How to Survive Google's Latest Change to AdWords

Panic Is Not An Option

By Published on .

From the people who brought you the most efficient form of last click attributed advertising the world has ever known, we now have better mobile advertising. This week Google made some big changes to AdWords that means one campaign for multiple devices: PCs, tablets and mobile phones.

Like any big change, this will bring good and bad news for marketers, many of which are hard at work now forming strategies for following people from device to device. Google is betting this change will increase ad revenue in the connected device world.

Since the full transition isn't occurring until summer 2013, we have boatloads of time to prepare, complain or both.

First, the good news.
The foundation of any search or directive performance marketing campaign lies in its ability to track purchase behavior. Agencies and brands use a variety of tools to help understand what builds awareness, drive intent and ultimately a desired action.

A desired action can be offering an email address, collecting a coupon, herding customers into retail locations (a.k.a. local marketing) , buying something or some combination of any the above. The biggest challenge for every marketer in the multi- device world is trying to follow your audience from phone to tablet to TV to computer and back again.

People do research on tablets. They look for locations on phones. They buy stuff on devices with keyboards and big screens when they aren't interrupted by messaging, social updates, phone calls or calls of nature. We know this interruption is occurring but we haven't yet created a consistent experience for our people.

Until now, the disruptive nature of the multiple device world has created a black box for brands looking to track the experience and follow users from device to device. We needed a better way to create a consistent experience for people and the best way to do that is by completing the circle. The new and improved enhanced environment intends to do just that.

And now, the bad news.
Marketers have devoted resources to building campaigns around specific devices. We have landing pages, messaging and ad placement bids tailored to each device. We've learned to accommodate the quirky and unique nature of small devices, medium devices and larger devices. But, when Google giveth, Google sometimes taketh away.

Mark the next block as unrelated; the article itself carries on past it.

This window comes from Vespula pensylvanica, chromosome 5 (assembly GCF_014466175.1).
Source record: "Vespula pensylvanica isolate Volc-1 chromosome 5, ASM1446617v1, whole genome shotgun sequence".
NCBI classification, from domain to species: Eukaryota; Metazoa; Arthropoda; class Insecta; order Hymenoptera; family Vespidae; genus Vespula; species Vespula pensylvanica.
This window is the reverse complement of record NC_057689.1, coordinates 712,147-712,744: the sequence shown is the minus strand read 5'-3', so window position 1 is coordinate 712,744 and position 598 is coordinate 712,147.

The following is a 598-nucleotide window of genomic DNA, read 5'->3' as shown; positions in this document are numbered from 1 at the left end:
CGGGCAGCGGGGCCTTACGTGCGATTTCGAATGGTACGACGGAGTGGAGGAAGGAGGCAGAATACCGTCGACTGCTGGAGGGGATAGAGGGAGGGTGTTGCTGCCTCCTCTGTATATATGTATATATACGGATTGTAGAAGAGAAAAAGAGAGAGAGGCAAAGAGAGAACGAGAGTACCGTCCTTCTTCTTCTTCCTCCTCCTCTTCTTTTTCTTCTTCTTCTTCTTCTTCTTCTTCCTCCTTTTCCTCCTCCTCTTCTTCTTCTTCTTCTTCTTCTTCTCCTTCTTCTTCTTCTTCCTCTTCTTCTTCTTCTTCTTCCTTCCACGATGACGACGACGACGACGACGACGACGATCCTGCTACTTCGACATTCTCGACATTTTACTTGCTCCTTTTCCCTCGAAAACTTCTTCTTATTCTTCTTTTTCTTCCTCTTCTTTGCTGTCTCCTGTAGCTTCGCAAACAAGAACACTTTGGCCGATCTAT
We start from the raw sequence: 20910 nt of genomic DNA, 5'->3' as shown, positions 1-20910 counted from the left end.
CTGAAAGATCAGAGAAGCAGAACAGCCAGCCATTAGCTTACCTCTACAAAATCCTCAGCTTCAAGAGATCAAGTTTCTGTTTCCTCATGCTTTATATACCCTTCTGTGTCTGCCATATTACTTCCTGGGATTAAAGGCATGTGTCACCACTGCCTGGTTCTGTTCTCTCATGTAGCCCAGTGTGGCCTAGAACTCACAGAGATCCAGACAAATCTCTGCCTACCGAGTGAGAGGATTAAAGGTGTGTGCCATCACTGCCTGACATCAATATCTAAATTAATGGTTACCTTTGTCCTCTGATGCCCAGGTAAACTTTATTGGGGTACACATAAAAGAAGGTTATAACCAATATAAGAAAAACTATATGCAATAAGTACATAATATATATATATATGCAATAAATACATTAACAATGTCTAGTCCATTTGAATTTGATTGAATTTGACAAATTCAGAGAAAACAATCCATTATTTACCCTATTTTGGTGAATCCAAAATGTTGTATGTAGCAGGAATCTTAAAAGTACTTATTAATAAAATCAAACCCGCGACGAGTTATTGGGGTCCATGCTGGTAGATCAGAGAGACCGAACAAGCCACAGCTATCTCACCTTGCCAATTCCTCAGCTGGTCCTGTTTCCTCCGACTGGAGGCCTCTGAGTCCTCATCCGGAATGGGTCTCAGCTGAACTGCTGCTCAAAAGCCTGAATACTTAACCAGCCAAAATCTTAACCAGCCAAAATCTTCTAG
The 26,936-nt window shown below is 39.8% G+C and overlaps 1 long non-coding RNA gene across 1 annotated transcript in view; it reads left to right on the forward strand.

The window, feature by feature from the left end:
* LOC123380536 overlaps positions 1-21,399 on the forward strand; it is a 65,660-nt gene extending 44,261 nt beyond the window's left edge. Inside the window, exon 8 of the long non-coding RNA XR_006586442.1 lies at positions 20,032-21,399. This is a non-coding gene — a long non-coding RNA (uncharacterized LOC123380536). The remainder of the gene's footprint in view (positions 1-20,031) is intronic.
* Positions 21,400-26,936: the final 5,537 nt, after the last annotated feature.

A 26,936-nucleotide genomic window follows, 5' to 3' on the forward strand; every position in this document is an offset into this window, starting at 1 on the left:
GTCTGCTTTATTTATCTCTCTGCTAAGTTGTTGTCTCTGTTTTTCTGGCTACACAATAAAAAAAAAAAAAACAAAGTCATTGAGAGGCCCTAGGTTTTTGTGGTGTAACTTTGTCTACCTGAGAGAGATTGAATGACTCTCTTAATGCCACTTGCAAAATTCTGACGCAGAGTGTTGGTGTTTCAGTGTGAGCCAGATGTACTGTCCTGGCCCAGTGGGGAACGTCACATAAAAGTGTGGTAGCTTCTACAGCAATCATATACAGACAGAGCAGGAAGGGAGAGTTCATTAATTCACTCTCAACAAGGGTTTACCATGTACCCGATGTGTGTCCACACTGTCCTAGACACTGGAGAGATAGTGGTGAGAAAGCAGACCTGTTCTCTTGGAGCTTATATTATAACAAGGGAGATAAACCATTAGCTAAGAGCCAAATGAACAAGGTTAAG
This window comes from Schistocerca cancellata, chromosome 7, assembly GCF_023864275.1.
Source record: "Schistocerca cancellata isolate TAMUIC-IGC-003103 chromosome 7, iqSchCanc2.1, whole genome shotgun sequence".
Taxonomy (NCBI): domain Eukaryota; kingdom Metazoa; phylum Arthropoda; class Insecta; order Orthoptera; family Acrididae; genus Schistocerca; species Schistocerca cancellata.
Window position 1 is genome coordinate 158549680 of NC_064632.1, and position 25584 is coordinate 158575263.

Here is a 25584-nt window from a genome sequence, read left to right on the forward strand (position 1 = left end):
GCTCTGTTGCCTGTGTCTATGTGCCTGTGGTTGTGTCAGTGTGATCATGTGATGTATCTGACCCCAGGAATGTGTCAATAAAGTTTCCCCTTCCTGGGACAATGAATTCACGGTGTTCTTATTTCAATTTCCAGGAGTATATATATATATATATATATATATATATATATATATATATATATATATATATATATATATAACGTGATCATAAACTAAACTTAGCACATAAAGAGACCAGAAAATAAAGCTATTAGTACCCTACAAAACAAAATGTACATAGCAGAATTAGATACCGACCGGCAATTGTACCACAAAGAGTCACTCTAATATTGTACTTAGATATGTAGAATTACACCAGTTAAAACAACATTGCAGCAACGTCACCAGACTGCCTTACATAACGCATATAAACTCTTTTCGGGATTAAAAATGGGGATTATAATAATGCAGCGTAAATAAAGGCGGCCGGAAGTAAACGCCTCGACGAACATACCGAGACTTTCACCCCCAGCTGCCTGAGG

In the not-so-distant past, long tail search marketing campaigns could be built to maximize the efficiency found in low volume, cheap click, and highly specific terms. We followed search behavior from raw, high volume terms like "hotel" right down to "hotel in my town with a pool near the airport."

Well, it made a lot more (financial) sense for Google (and other engines) to reduce the impact of the long tail and force marketers to position against more competitive, higher volume terms. Campaign management settings were changed to make managing long to the long tail quite a bit more complicated.

So guess what? All those campaigns we built focused on the advertiser centric low volume terms had to be updated and re-engineered. Funny how history repeats itself in the technology evolution process, here we are again facing a big change and everyone is scrambling to get ahead of it.

What you should be doing.
There's plenty of time to prepare for the upcoming changes. And of course, panicking is not an option. Moreover, if you think changes like this are permanent, you should do a quick history check. Google has a habit of trying something out and if it doesn't work, they have no problem changing it back, thereby making their problem, your problem.

While you should be scrutinizing your approach to device marketing, abandoning what you have learned to date in the device marketing world is a very bad idea. In other words, back up your intelligence before tossing everything out the window.

You'll be working with your agency, Google and campaign enhancement technology partners to make sure landing pages bids and messaging jive with a people centric approach as you migrate away from a device centric approach. In other words, you'll have no choice but to learn to make your campaigns mobile.

Mobile is a funny word, isn't it? The mobile label in advertising says just about anything and everything without actually saying anything at all. If the industry is to take anything away from the enhanced change, it should be noting the beginning of the end of the mobile moniker. We are here to reach people, but we are in a device world and the term mobile about to be as relevant as the rotary dial.

Kevin Ryan is CEO of the strategic consulting and project management firm Motivity Marketing. He tweets at @KevinMRyan.
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